A DECISION to hike council tax by 3.5 per cent - in order to save millions - has been defended by local authority bosses.
The rise equates to an extra £55.51 per year for ‘Band D’ properties, which is made up of a two per cent rise to pay for adult social care services, and a 1.5 per cent rise for council services such as road maintenance, bin collections, recycling and libraries.
Annually, council tax on a Band D property will rise from £1,586.04, to £1,641.55.
Households on the lowest incomes - about 15,000 across the borough - will continue to receive additional council tax support of £125 and will see no increase to their council tax bill.
Leader of the council Sir Steve Houghton said the authority is in a ‘strong financial position’ - despite facing ‘considerable financial uncertainty’.
The authority’s budget, which sets out how the council will raise and spend its cash over the financial year, was discussed by cabinet on Wednesday and is set to be formally approved at full council on February 24.
The budget report, compiled by the council’s service director of finance Neil Copley, reveals council services are facing ‘upward pressure’ due to inflation and supply chain issues relating to energy, fuel, food and construction costs.
Covid is expected to ‘continue to have an impact on the council’s finances’, affecting income and tax collection, while causing an increased demand for services.
Mr Copley warns that balancing this year’s budget is based upon ‘several budget reduction and efficiency measures’, with savings totalling £5.7m forecast for the next two years.
Sir Steve said: “Financially we’re not in a bad position at all compared to other local authorities up and down the country, because we’ve managed Covid extremely well. In a fiscal sense the council tax rise will be a brilliant thing, but I am sorry that it has to be increased.
“I take no pleasure in rising it.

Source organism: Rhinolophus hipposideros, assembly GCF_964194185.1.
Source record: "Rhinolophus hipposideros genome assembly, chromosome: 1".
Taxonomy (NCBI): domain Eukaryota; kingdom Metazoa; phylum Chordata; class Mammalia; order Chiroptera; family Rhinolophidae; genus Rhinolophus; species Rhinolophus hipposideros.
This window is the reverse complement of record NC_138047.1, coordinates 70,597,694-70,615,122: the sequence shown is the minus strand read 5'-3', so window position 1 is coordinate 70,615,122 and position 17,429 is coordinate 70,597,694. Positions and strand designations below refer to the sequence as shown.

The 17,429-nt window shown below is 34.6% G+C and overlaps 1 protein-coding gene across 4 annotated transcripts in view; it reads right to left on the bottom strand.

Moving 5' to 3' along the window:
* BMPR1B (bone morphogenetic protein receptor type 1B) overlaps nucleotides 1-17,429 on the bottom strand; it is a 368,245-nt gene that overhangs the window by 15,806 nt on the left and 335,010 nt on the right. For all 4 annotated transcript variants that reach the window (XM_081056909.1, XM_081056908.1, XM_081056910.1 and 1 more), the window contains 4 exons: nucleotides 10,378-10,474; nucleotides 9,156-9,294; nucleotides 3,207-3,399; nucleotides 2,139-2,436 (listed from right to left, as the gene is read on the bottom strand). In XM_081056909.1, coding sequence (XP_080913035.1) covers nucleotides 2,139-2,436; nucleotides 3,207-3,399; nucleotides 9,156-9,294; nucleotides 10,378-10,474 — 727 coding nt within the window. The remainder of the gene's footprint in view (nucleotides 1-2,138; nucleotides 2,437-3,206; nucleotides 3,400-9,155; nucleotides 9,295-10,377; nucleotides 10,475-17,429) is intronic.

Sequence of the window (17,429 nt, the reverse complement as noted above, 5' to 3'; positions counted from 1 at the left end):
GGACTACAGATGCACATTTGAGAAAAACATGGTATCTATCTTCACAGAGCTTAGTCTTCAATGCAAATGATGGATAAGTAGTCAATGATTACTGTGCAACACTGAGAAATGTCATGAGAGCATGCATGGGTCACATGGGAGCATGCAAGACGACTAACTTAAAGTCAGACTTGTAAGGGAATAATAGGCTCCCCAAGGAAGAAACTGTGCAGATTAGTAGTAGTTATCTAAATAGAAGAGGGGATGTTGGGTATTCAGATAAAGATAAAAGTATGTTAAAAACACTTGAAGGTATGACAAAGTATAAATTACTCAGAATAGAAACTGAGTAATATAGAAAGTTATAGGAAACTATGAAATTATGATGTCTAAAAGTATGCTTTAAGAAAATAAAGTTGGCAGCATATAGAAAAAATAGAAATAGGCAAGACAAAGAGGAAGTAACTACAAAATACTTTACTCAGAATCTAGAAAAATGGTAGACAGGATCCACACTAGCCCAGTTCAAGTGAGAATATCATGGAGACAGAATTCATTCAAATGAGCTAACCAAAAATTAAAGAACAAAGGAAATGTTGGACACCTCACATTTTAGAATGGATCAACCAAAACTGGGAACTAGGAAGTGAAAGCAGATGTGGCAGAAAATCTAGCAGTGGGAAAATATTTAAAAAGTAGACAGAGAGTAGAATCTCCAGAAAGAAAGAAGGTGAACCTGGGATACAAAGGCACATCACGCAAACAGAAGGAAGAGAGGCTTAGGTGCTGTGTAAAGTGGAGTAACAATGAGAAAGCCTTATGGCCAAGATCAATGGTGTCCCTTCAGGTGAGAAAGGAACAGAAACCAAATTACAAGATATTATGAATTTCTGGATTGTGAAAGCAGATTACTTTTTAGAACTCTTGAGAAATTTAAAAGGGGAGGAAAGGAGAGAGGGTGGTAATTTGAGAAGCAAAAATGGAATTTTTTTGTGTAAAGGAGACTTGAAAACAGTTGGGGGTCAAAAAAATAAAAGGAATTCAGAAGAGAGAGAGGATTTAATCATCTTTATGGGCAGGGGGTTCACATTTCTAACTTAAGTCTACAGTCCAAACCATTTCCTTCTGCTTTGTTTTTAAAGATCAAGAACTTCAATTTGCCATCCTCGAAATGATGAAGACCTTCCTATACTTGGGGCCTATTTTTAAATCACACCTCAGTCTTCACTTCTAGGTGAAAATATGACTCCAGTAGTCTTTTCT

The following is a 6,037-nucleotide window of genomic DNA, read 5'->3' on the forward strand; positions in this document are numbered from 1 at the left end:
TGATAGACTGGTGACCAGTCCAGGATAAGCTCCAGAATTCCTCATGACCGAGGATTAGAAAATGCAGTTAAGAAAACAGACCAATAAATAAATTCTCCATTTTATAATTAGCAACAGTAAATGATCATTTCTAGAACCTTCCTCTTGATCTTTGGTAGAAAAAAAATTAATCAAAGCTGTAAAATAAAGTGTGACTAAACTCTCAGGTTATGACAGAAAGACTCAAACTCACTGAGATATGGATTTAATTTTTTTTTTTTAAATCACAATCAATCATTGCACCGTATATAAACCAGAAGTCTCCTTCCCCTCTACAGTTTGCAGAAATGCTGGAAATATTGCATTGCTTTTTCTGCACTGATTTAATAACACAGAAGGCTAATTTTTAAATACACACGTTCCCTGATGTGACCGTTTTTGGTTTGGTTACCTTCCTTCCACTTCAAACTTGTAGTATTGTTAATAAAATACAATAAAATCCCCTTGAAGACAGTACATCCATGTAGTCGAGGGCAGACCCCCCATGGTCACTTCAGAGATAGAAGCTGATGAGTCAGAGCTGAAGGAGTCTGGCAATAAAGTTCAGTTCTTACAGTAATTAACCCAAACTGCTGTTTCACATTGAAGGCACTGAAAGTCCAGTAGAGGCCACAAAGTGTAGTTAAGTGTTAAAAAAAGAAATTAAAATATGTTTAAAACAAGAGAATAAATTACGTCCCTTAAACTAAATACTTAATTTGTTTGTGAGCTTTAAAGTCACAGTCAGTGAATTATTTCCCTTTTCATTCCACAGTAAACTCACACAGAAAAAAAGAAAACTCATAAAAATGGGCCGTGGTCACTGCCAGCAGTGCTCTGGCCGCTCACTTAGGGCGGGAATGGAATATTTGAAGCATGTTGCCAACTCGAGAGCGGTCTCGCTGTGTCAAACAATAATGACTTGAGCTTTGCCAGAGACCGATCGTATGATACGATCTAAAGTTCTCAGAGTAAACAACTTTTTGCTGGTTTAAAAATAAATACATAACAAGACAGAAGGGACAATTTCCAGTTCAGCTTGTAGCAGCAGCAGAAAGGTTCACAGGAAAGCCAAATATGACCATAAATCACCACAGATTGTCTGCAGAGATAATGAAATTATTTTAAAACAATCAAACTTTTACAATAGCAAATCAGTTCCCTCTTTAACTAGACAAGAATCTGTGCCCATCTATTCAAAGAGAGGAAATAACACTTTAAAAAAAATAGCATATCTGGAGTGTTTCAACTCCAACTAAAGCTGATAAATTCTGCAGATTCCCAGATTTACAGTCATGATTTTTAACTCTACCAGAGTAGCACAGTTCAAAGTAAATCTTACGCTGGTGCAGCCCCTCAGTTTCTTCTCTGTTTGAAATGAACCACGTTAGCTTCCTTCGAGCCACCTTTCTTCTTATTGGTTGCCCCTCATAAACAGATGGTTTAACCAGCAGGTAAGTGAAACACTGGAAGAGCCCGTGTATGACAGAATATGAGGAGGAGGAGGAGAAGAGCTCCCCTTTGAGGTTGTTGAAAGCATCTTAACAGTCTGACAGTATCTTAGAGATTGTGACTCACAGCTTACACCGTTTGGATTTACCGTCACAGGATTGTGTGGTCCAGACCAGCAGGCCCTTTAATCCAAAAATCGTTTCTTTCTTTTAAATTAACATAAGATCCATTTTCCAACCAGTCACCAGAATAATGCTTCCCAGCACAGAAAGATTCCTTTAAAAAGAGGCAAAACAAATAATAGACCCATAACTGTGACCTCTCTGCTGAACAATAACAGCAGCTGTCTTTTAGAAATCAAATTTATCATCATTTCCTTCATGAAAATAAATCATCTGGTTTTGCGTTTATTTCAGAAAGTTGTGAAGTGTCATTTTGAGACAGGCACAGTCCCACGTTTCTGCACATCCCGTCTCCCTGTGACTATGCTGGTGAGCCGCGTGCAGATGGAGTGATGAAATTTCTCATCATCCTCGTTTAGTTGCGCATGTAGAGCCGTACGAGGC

“No-one wants to see the rise but at the same time it will bring funds in to improving other areas and so the benefit to residents should outweigh the cost.
“We present this budget after another year of uncertainty.
“It’s been a year where we’ve continued to support our borough’s response to the pandemic while striving to provide Barnsley with a strong future.
“I’m not sure how many other local authorities can say that they have a balanced budget for this year and next.
“It’s a great achievement, a testament to our staff and a position that I’m sure other councils are envious of.
“Our vision is to make Barnsley the place of possibilities, a place that fosters and grows ambition across our communities, and we’re absolutely focused on bringing this to life.
“Our budget proposes to boost investment for people and their places in our ‘Principal Towns’ and local centres, creating opportunities for new jobs and better homes, while supporting the people who need our help the most.
“However, we’re still faced with considerable financial uncertainty and many risks and challenges ahead due to labour supply issues, inflation, government funding and levelling up plans, and moving forward from the pandemic, which puts significant pressure on our resources and increased demand on frontline services.
“Our budget proposals are well-planned and researched, and we remain vigilant, preparing for every financial scenario and managing our resources with a long-term future in mind.”
The council has received £95m in government funding - consisting of £77m for core services, including £4m one-off funding, and £18m for adult social care services.
Demand and costs of children and adult social care, school transport and waste services ‘significantly increased’ during the last financial year - which are ‘likely to get worse before they begin to level out’.
The report added: “The pandemic and other emerging risks are placing significant financial strain on the council.
“However, the pandemic and other inflationary issues are also impacting households across the borough.
“It should be noted that the final overall council tax increase for properties will depend on the precepts levied by the police and fire authorities. These are currently being finalised by the respective authorities.
“Each per cent increase in Band D council tax generates additional income of approximately £1.056m, per annum, recurrently.”